int number = 0;
while(number < 5)
{
Console.WriteLine(number);
number = number + 1;
}

The code is fairly simple to grasp, as long as the code within the brackets is true, then the code will run. So this code will run until number is equal to 5, the code will stop running. For a while loop and other loops, you need to increment the number yourself lest you risk an infinite loop.

Do Loop

Similar in quite a few ways to a while loop, the do loop has the distinction of checking the condition after the fact, which means that this code will run at least once. Below is the syntax for a do loop:

int number = 0;
do
{
Console.WriteLine(number);
number = number + 1;
} while(number < 5);

As with while loops, you need to increment the number yourself lest risk an infinite loop. For the example above, the output will be the same as a while loop, but if "number" was 10, the loop would never run in a while loop, but will still run once in a do loop.

for Loop

A for loop is quite different when compared to the two above loops, as for loops increment as part of the loop, meaning infinite loops are easier to avoid. They also only increment as much as you say in the loop, no more, no less, making these ideal when you know exactly how times you want the program to loop.

int number = 5;
for(int i = 0; i < number; i++) {
Console.WriteLine(i);
}

The syntax can be somewhat difficult to pick up when it comes to for loops, i find that these are usually one of the harder things to pick up in C#. The syntax in the brackets is what tells the program what to start with, the condition and the increment, so think of it like this:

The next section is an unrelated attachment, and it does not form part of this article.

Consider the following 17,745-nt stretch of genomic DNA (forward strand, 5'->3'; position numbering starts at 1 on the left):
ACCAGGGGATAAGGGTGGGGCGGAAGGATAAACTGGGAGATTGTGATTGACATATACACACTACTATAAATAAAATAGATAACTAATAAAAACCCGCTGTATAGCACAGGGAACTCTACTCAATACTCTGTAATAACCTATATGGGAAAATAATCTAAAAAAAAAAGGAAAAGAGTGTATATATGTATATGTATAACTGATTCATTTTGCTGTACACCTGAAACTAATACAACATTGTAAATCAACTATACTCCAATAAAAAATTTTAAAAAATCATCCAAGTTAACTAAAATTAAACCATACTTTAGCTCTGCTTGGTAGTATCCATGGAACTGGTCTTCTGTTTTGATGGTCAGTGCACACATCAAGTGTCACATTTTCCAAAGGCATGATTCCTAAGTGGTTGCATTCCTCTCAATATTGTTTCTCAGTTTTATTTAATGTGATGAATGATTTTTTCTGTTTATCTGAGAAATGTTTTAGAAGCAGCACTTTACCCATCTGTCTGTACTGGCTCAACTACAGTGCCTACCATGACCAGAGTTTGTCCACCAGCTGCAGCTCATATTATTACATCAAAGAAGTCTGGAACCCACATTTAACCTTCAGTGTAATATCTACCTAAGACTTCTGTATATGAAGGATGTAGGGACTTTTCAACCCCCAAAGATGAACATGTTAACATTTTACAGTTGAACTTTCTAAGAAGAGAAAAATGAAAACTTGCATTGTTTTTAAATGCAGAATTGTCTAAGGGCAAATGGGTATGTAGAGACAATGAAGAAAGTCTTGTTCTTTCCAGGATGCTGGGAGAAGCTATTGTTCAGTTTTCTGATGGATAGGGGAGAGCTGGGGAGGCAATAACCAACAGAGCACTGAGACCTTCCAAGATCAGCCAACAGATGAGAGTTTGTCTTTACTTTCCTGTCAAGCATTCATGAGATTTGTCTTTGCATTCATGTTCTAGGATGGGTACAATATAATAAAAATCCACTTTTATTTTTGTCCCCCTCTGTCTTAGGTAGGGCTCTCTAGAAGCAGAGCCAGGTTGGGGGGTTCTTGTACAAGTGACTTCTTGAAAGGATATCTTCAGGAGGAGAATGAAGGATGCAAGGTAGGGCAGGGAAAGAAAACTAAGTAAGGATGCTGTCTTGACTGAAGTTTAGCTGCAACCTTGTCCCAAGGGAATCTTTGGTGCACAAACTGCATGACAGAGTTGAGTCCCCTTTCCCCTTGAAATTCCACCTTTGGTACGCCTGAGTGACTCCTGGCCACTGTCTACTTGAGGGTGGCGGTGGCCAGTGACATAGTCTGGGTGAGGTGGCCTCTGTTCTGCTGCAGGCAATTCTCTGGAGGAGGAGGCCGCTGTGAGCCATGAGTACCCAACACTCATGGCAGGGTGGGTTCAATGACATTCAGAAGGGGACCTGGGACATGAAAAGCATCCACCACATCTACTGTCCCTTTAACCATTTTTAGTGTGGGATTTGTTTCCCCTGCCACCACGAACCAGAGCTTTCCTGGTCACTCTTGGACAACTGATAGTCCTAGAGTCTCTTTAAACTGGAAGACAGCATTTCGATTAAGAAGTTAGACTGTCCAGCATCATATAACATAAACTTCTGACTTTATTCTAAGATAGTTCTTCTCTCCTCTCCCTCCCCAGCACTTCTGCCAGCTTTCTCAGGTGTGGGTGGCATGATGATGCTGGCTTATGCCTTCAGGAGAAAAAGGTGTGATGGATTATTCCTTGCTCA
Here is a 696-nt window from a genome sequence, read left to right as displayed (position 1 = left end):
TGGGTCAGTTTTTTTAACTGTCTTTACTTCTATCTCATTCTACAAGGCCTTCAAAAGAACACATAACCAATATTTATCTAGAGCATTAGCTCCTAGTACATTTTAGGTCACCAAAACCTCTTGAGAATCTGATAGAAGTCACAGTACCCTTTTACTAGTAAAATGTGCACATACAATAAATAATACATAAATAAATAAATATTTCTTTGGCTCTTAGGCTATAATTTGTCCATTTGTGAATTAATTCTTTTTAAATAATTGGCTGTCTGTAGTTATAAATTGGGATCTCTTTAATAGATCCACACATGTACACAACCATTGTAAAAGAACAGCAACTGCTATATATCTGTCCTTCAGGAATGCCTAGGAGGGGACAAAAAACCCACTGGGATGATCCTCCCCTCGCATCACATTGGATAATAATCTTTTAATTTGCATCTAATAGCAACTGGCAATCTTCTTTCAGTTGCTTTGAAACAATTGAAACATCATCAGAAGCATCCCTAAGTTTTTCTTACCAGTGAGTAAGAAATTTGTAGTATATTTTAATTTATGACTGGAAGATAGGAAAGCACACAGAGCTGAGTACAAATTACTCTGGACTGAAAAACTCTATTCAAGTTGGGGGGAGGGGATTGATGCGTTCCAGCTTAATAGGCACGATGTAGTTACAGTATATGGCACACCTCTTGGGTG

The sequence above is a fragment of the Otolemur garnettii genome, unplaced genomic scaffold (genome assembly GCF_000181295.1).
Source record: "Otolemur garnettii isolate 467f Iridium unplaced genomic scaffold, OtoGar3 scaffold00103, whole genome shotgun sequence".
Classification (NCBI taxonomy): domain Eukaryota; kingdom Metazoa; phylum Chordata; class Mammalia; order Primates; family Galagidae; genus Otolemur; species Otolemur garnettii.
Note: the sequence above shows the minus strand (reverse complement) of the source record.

(StartNumber; Condition; Increment)

So for the above example, it declares i as an integer starting at 0. It will then Compare that to see if its less than one, and if so will run the code in the block, it will then increment, so in this case by 1. So, in short, the program will write the number stored in the "I" variable until "I" is the same as "number" which is coincidentally 5.

Foreach Loop

Working with an arraylist, which is very similar to an array (spooky i know, arrays will be discussed further later, actually really easy) is what foreach loops work with. Imagine an array list called "arrayList" and stores 5 peoples names (what they are doesn't matter for this particular example) and want those names printed to the console, then the code below would do just that.

foreach(string name in arrayList) {
Console.WriteLine(name);
}

What the code above does is create a string called names, which will store the next "arrayList" and then print it to the console.

And thats loops! quite a bit to digest, but with a bit of practice you should get these down fine, and now onto methods!

Method

Often referred to as functions, these allow you to move code into its own special places to be called on by other bits of code, when we cover forms and controls, you will see how heavily methods are used within visual C#.

The use of methods are that they allow you to use the same block of code in multiple places without repeating yourself, which allows for lower file-size, and faster programs.

they follow this format:

[visibility] [return type][name]([parameters])
{
[function code]
}

to then use this code, you call it with its name, so if its called "Add", you would write "Add()" plus any required parameters.

This above may look weird now, but once i go through a few examples and how they work, it will seem much less scary i promise.

below is an easy example of how a function would work: